I came across your email yesterday. It was from 2011. November. The cancer was still new.
“just thinking about you, I miss you, love you! Dad”
I still remember every minute of my college move-in day. It was hot. It was sunny. I cried as soon as the van turned on. “Never Grow Up”, a Taylor Swift song, came on. You didn’t see me cry then. Not even in my new home. Only when I said goodbye. Mom and I couldn’t stop crying.
We still cry a lot.
You told us not to grieve for you. You admitted defeat from the beginning. The man who taught me about strength. The man who prided himself on the hardened masculinity he established through his years. The man who worked all his life to build a family from the ground. Defeated, wanting no mercy.
How could I not grieve?
I grieved before you died too. But it was different. That’s fear. Hope too, I think. A feeling in your gut. A resistance. Nobody wants to prepare for the worst. Chemically, somehow, I believe you do. You just have to.
You also said you didn’t want a casket. You didn’t want us to spend the money. That was another promise we broke. Because the money didn’t matter. You mattered.
Sometimes your reputation mattered the most.
I can still hear my footsteps leaving our relative’s house. The disease had gripped you. It dug down deep. Grabbed you. Spewed fear. I remember feeling whiplash. You arguing with mom. Me arguing with you. Screaming. Fighting. Yelling.
I’ve never had to pull Mom away from a fight before.
I hope I never have to again.
When you passed, I found out on Facebook. If you knew that happened, you’d think that was pretty fucked up.
I didn’t call anyone at first. I took a shower. I didn’t cry. I just stood in silence. I remember the water being warmer than usual. I still shivered and put on my favorite, light-blue towel. As I got dressed I shook. I fell. My mind never so blank.
When I did call. It was confirmed. I made it two feet before collapsing.
For an hour the floor was the only place I wanted to be. I cried a lot. I realize now it wasn’t just the beginning of a grieving process. It was a cry of relief. The battle had ended. Not well. But it ended.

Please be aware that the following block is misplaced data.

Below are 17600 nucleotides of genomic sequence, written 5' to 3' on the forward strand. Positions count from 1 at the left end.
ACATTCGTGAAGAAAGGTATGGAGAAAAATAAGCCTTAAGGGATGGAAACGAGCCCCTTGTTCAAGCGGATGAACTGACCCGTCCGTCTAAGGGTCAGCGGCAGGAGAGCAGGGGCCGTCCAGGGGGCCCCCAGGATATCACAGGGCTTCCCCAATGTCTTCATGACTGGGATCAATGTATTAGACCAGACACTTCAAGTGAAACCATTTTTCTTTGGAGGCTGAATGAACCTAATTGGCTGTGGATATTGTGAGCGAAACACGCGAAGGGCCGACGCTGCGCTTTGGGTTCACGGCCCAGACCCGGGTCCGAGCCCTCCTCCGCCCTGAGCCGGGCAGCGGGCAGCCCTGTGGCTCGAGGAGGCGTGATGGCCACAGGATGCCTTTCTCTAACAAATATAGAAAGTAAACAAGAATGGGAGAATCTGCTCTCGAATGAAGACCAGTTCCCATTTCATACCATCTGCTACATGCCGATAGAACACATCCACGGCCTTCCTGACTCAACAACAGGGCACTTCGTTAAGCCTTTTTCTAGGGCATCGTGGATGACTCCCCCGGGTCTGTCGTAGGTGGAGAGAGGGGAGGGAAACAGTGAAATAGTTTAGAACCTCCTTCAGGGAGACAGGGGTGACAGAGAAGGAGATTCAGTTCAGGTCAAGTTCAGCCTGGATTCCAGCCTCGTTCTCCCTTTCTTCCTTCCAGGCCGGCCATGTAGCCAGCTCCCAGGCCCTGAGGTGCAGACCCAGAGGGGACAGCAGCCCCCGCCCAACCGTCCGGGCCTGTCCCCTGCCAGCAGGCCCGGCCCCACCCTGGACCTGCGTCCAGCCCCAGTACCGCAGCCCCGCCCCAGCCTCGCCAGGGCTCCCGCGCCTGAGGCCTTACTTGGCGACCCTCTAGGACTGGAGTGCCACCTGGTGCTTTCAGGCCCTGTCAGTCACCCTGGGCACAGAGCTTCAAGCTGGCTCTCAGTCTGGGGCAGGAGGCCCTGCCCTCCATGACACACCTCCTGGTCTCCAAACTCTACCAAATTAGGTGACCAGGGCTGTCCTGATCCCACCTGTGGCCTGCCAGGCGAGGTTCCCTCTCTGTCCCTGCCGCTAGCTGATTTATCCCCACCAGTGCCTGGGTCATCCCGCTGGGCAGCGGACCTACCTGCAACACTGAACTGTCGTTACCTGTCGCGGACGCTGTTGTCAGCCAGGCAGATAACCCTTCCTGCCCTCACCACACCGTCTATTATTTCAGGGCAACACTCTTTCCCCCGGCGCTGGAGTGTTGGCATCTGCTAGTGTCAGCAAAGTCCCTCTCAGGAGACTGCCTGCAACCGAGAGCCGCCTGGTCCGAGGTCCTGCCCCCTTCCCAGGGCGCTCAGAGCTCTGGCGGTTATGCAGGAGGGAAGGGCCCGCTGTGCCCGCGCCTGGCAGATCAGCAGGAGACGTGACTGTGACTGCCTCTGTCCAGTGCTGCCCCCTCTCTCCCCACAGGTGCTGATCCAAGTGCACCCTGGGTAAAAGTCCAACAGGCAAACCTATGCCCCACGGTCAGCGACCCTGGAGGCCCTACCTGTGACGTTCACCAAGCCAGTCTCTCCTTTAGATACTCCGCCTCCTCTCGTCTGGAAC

Forward, I guess.
I’ve gone through the grieving process. Five years of ups and downs. I suffered. I cried. I accepted everything. I did what humans do.
I always think about your absence at the dinner table.
I always think about you won’t get to see my wedding.
I always think about how you paid for my education only to never see me graduate.
I always think about how you’ll never see my children.
I always think about how you said you were proud.
I always think of how hard Mom tries to make up for it.
But mostly I don’t cry for you these days. Although I sometimes wonder why people don’t seem to talk about you. I always try to.
They are too nervous.
I can’t blame them.
Grieving you has been a journey.
For context, I used to lay awake at night knowing you and mom would pass one day. This made me cry. But I told myself that wouldn’t be for years. So I’d fall asleep, much like I do today, trying to press on.
When Grandma died last year I thought about what she said at your funeral. She said it should’ve been her. And I knew why she said it. It wasn’t your time to go. You had so much to see. So much to live for. It still stings that you gave up.
Why did you give up?
Here’s one last thing I think about. A three-part call and response I had as a kid. Do you remember? I still say it to Mom sometimes.
“Good night. I love you. See you tomorrow.”
I’m not sure when tomorrow might be.
But I’ll see you then.